Mandarin Duck FlyTying Feathers
Mandarin Duck, Woodduck and Summer Duck regularly used interchangeably in American fly tying texts, most often in the context of the buff colored barred flank feathers. Summer duck is a nickname that has been used for both the Mandarin Duck and the Woodduck, there are in fact two distinct birds behind all these feathers. The Woodduck, Aix sponsa, is native to North America while the mandarin duck, Aix galericulata, is native to Asia.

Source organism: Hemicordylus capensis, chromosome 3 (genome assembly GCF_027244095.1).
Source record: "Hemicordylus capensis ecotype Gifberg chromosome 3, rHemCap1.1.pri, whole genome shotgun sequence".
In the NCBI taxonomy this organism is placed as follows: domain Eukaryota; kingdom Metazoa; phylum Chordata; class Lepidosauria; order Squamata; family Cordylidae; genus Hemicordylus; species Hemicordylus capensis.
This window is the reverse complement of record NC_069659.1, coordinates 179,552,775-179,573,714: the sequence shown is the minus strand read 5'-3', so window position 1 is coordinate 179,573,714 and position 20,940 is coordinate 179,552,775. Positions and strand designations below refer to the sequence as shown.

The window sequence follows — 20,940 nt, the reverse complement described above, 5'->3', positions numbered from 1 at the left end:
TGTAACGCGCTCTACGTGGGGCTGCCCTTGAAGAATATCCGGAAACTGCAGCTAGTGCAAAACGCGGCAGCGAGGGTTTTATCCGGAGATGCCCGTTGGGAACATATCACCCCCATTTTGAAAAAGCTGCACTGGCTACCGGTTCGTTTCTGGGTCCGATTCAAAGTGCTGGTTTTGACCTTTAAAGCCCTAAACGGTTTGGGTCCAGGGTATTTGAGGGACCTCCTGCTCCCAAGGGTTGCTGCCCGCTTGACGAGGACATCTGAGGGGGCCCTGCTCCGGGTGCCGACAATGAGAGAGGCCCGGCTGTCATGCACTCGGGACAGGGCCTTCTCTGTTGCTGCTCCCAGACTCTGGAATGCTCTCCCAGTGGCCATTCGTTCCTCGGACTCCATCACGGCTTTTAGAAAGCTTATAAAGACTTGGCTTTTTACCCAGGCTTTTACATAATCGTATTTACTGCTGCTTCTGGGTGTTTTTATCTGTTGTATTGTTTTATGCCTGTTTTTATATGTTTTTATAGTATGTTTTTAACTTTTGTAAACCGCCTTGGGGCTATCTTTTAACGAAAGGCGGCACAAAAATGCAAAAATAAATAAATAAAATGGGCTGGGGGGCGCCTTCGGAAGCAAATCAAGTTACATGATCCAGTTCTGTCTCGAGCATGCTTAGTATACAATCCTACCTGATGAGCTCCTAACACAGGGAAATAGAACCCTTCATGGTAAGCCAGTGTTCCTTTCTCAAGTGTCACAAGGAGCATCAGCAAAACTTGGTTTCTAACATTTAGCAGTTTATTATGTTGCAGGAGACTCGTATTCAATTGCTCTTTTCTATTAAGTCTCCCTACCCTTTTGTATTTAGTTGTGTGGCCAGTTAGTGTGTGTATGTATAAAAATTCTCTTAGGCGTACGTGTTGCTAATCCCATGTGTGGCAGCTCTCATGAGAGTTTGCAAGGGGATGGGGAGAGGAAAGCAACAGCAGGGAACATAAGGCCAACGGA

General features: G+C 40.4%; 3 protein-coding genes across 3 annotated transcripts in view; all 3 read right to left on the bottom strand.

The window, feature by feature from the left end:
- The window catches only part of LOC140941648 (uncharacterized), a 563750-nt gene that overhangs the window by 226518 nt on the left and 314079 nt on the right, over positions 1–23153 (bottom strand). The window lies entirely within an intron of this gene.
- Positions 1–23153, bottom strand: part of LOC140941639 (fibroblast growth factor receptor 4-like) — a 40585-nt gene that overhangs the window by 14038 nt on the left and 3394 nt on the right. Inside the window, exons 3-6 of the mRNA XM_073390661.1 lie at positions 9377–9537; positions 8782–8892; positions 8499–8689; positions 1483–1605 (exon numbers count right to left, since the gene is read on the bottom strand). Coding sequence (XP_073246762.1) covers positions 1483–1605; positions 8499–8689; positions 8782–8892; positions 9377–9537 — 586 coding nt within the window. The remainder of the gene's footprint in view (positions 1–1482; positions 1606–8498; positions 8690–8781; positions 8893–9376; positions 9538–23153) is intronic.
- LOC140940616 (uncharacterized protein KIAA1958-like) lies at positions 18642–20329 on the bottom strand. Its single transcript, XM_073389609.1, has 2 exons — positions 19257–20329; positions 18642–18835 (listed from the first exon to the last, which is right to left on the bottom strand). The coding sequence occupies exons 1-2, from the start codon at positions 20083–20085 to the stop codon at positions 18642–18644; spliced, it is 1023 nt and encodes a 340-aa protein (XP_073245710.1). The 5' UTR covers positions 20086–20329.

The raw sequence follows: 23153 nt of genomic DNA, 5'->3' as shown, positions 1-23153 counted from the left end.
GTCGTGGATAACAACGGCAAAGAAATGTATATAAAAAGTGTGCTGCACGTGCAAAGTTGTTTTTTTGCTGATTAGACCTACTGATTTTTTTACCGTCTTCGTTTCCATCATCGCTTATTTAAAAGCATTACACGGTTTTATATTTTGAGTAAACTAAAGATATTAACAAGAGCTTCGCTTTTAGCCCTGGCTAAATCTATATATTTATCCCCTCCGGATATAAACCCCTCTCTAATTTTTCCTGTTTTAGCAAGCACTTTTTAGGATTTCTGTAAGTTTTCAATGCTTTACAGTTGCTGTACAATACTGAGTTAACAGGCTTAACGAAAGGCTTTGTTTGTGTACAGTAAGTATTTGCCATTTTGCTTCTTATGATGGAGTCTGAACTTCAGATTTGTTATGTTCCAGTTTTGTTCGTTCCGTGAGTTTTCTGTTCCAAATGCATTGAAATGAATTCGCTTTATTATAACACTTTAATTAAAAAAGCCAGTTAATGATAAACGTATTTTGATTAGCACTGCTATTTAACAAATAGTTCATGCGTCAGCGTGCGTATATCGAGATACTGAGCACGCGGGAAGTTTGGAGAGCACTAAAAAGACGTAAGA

Undoubtedly the most common and well known use for Mandarin flank feathers is the wings of dry flies. Most tyers use a single feather for winging their dry flies, some use a pair of feathers, especially on larger flies like a size 12 Quill Gordon. In the early days of Catskill fly fishing, it seemed that each classic dry fly had a matching wet fly. While mainly out of fashion these days, a few of these old patterns remain quite effective in our trout streams including the Light Cahill, the Dark Cahill, the Hendrickson, and the Quill Gordon. If you look at a classic Rangeley style New England Streamer, you'll see one of the key features that separates these streamers from all other types of baitfish imitations. That is the use of a "shoulder" feather that simulates the head and gill plate of a baitfish. While many feathers are used for this purposes, there is little doubt that the Silver Pheasant is the most common. Mandarin Duck flank is used on quite a few very beautiful streamers. The mottling and coloration of Mandarin Duck flank feathers make them very appropriate for tails and legs on mayfly nymphs and emergers. Since you only need a few fibers per tail or set of legs, it's a shame to waste a full feather for these purposes. When preparing flank feathers for dry fly wings or wet fly wings, there always seems to be some leftover feather that can either be thrown away or saved for nymph tails and legs.